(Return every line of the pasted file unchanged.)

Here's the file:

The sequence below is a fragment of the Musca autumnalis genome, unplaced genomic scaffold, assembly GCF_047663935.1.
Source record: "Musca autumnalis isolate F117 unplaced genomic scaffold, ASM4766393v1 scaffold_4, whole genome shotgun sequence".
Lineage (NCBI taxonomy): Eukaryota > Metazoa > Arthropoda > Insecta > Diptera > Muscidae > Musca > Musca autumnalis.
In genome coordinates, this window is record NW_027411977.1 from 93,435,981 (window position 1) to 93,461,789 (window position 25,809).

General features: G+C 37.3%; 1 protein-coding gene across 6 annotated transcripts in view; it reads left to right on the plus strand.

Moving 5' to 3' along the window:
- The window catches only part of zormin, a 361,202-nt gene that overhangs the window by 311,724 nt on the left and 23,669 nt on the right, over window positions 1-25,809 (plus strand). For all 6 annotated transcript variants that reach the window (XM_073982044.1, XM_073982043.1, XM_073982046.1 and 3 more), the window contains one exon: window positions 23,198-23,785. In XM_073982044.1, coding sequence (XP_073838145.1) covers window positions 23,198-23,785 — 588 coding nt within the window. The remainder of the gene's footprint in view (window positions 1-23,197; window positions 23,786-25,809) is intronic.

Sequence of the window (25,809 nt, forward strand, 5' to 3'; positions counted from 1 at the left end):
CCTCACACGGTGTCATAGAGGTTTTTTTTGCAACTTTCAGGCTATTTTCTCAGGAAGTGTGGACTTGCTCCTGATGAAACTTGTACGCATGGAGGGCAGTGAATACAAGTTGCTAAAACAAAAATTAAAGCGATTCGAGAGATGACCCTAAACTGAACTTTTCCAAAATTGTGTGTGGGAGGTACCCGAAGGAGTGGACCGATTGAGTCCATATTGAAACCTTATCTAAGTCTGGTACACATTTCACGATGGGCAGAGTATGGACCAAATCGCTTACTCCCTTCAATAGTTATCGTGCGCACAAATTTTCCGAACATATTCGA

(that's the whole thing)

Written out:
The sequence below is a fragment of the Musca autumnalis genome, unplaced genomic scaffold, assembly GCF_047663935.1.
Source record: "Musca autumnalis isolate F117 unplaced genomic scaffold, ASM4766393v1 scaffold_4, whole genome shotgun sequence".
Lineage (NCBI taxonomy): Eukaryota > Metazoa > Arthropoda > Insecta > Diptera > Muscidae > Musca > Musca autumnalis.
In genome coordinates, this window is record NW_027411977.1 from 93,435,981 (window position 1) to 93,461,789 (window position 25,809).

General features: G+C 37.3%; 1 protein-coding gene across 6 annotated transcripts in view; it reads left to right on the plus strand.

Moving 5' to 3' along the window:
- The window catches only part of zormin, a 361,202-nt gene that overhangs the window by 311,724 nt on the left and 23,669 nt on the right, over window positions 1-25,809 (plus strand). For all 6 annotated transcript variants that reach the window (XM_073982044.1, XM_073982043.1, XM_073982046.1 and 3 more), the window contains one exon: window positions 23,198-23,785. In XM_073982044.1, coding sequence (XP_073838145.1) covers window positions 23,198-23,785 — 588 coding nt within the window. The remainder of the gene's footprint in view (window positions 1-23,197; window positions 23,786-25,809) is intronic.

Sequence of the window (25,809 nt, forward strand, 5' to 3'; positions counted from 1 at the left end):
CCTCACACGGTGTCATAGAGGTTTTTTTTGCAACTTTCAGGCTATTTTCTCAGGAAGTGTGGACTTGCTCCTGATGAAACTTGTACGCATGGAGGGCAGTGAATACAAGTTGCTAAAACAAAAATTAAAGCGATTCGAGAGATGACCCTAAACTGAACTTTTCCAAAATTGTGTGTGGGAGGTACCCGAAGGAGTGGACCGATTGAGTCCATATTGAAACCTTATCTAAGTCTGGTACACATTTCACGATGGGCAGAGTATGGACCAAATCGCTTACTCCCTTCAATAGTTATCGTGCGCACAAATTTTCCGAACATATTCGA